Now, EcoGen has procured more advanced biogas materials, which according to Kandodo, will significantly simplify the process of making the gas, especially for rural households.

Environmentalist and researcher, Gift Chimika, waxes lyrical about biogas, saying the product, reduces greenhouse emissions.

“Since there is no combustion taking place in the process, there is no emission of greenhouse gases to the atmosphere. While wood as a source of energy most common in rural households produces deadly gases, using gas from waste as a form of energy helps in combating global warming,” Chimika says.

He adds that in the course of researching on the feasibility of biogas use among rural Malawians, he has come across EcoGen’s prototypes which offer hope for the future.

“It is particularly refreshing that young people are championing such initiatives. Continuing to rely on wood fuel is dangerous for a country like Malawi whose vegetative cover is disappearing at a very fast rate.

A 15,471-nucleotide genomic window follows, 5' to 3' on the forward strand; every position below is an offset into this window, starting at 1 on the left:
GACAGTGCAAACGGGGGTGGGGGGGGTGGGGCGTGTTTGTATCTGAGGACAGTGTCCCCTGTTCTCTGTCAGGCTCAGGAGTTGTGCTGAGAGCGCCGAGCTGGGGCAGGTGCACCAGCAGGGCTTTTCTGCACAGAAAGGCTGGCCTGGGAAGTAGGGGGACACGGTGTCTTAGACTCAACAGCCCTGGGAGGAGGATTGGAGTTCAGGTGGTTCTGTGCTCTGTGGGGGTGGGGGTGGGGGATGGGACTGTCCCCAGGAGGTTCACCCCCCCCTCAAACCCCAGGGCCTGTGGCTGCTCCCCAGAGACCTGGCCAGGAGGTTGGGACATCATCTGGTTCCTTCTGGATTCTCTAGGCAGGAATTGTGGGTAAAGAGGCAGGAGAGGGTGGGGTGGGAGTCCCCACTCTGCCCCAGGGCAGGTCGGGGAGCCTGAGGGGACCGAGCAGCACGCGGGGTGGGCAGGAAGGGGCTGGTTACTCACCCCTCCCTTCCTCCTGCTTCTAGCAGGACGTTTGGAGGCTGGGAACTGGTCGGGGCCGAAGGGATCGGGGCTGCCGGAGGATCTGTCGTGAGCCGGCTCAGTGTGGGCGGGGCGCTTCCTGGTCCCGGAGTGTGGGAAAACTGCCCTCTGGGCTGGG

“Biogas should be sufficiently promoted. Our hydro-electricity generation is one of the lowest in the world. We surely need these alternatives,” Chimika says.

According to the researcher, biogas is also ideal because its plants lower harmful emissions by capturing and using them as fuel.

And for Chakhala and her family, the simple plant in their household is also saving them from the arduous task of fetching firewood from faraway forests.

It is also preventing them from being exposed to hazardous smoke which results into respiratory diseases attributable to household air pollution sparked by inefficient use of solid fuels for cooking.

“We will paint our kitchen to remove the soot on the walls. Then the cleanliness of our new energy source will be there for all to see. The walls will not turn black again,” Chakhala says.

And Chimika is optimistic that if youth-led initiatives like that of Kandodo and his peers are given adequate support, Malawi would not be worrying much about energy problems.

“It is possible for biogas to completely replace other energy sources most used by people in rural locations such as wood, charcoal and plant residues,” he says.